Some outlets are reporting that Operation Payback, Anonymous' two-month campaign against the forces of copyright, has concluded, while the homepage for the raid claims that the group has simply decided to change tactics in an attempt to legitimize itself.
Either way, it seems like the wave of denial-of-service attacks against targets like the RIAA, Gene Simmons and the U.S. copyright office have come to an end -- at least for now.
As part of my research, I lurked on a number of forums associated with Operation Payback -- I hung out on various IRC channels, and watched threads about the raid on 4chan -- and made some fascinating discoveries: the chat forums were populated by people from all over the world, the attacks consisted mainly of people using various flooding programs (such as the Low Orbit Ion Cannon pictured above) but some anons claimed to be using botnets as well, the sites and servers used by the group were just as likely to be the targets of DoS attacks as they were to wage them, there is no consensus within the community that Operation Payback is the right thing to do, and many users claimed that the raids were their first forays into the world of electronic (civil) disobedience.
However, it's not those findings that I want to talk about today. At the moment, I'm more interested in interrogating the role of DoS attacks in the contemporary political landscape of the internet.
Anonymous has no shortage of detractors. Some claim the group's antics inflame moral panics about online security and lend credence to arguments for tighter control of the internet. Others point out the hypocrisy of advocating free speech while simultaneously taking down a musician's website because of statements he made regarding piracy.
There's merit in these arguments, but they do seem hyperbolic. Whatever Anonymous may be, they're certainly not "cyber-terrorists" (for that matter, who is?), and a climate of free speech ideally includes a strong right to protest in such a way that you're heard.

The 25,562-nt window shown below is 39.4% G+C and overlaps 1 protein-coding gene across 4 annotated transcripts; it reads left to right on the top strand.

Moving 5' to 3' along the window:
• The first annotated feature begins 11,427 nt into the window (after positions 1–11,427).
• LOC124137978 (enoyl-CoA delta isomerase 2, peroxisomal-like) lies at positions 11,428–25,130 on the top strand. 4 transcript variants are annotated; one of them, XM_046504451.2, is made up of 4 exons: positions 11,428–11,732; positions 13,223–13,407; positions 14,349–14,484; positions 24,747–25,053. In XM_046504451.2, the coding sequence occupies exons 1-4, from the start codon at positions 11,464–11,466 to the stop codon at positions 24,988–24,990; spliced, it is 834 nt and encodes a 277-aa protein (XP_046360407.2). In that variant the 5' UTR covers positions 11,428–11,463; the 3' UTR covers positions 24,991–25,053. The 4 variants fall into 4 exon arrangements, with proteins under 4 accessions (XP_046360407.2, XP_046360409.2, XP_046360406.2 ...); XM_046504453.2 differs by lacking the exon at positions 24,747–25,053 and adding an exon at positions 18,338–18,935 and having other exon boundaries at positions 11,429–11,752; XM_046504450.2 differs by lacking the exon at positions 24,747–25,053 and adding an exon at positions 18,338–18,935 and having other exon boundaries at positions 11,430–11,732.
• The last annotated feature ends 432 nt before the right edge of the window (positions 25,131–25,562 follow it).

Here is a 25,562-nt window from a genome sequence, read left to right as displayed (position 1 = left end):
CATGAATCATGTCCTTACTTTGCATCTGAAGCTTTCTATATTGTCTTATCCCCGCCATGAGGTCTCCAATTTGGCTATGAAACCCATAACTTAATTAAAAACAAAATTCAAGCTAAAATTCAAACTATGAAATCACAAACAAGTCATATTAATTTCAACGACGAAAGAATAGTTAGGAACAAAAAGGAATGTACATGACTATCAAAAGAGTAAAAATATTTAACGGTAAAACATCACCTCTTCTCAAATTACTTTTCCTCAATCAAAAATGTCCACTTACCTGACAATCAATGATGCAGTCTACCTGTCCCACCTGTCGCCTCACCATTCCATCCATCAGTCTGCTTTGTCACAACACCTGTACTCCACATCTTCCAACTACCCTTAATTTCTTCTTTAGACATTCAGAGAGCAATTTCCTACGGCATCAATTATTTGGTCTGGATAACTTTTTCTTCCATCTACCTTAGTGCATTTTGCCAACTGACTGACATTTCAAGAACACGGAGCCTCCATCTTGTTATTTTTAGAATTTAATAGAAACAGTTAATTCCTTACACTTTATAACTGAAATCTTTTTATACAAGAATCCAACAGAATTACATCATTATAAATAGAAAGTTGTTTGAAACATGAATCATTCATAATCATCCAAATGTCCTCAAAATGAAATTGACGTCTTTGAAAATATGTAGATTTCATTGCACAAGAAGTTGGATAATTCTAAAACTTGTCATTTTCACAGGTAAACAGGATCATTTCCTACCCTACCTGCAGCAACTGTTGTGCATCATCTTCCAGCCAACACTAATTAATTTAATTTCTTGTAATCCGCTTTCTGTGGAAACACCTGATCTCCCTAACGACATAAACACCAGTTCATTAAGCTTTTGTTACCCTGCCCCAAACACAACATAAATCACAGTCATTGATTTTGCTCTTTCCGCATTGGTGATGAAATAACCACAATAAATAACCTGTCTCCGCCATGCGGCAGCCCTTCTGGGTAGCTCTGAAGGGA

Which brings me to my question. Leaving aside the obvious illegality of botnets, I want to question why we view DoS attacks as crimes and not a form of protest. This is a poignant time to pose such a question, as the FBI has reportedly launched an investigation into Operation Payback.
DoS attacks -- at least the kind organized by Anonymous -- essentially make it difficult or impossible to access a website for a brief period of time. I'm still hesitant to say so categorically, but this suggests parallels with legitimate forms of IRL protest like marches, critical mass bike rides and picket lines, all of which are designed to create fairly harmless, temporary disruptions in order to draw attention to a cause or issue, or voice dissatisfaction with an IRL organization.
In some cases, the targets of Operation Payback were down for less than an hour, suggesting that, at this point, DoS attacks are really more of a nuisance than an act of criminal or wanton destruction.
Granted, the attacks did lead to a substantial data leak, including the names of thousands of U.K. residents accused of pirating pornographic films, from the website of ACS:Law. However, the breach highlighted the fact that the firm failed to take adequate security precautions to protect the privacy of those named in the lawsuit. Although Anonymous made the questionable decision to publish that information (as opposed to say forwarding it to the U.K. government), it's still an example of a situation where an act of civil disobedience led to a likely improvement in the system; I'm sure ACS:Law will be more careful going forward, and their experience being dragged before the U.K.'s Information Commissioner will inspire other firms to beef up their security.
There's also something vaguely ageist about laws that forbid certain forms of online direct action. For a generation of young people, the internet is as much a part of their public sphere as the street, yet many digital immigrants -- despite growing up steeped in the spirit of '68 -- seem all too eager to dismiss the forms of collective engagement favoured by the young (Malcolm Gladwell... I'm looking in your direction).
Ultimately, IRL protest is meant to keep leaders and policy makers accountable. Disregard the will of the people long enough, and they might just show up at your door. However, in a globalized world, where as a Canadian, I'm still affected by the policies of the Recording Industry Association of America, we may need to reconsider what we deem acceptable forms of protest if we want to port that accountability to the internet.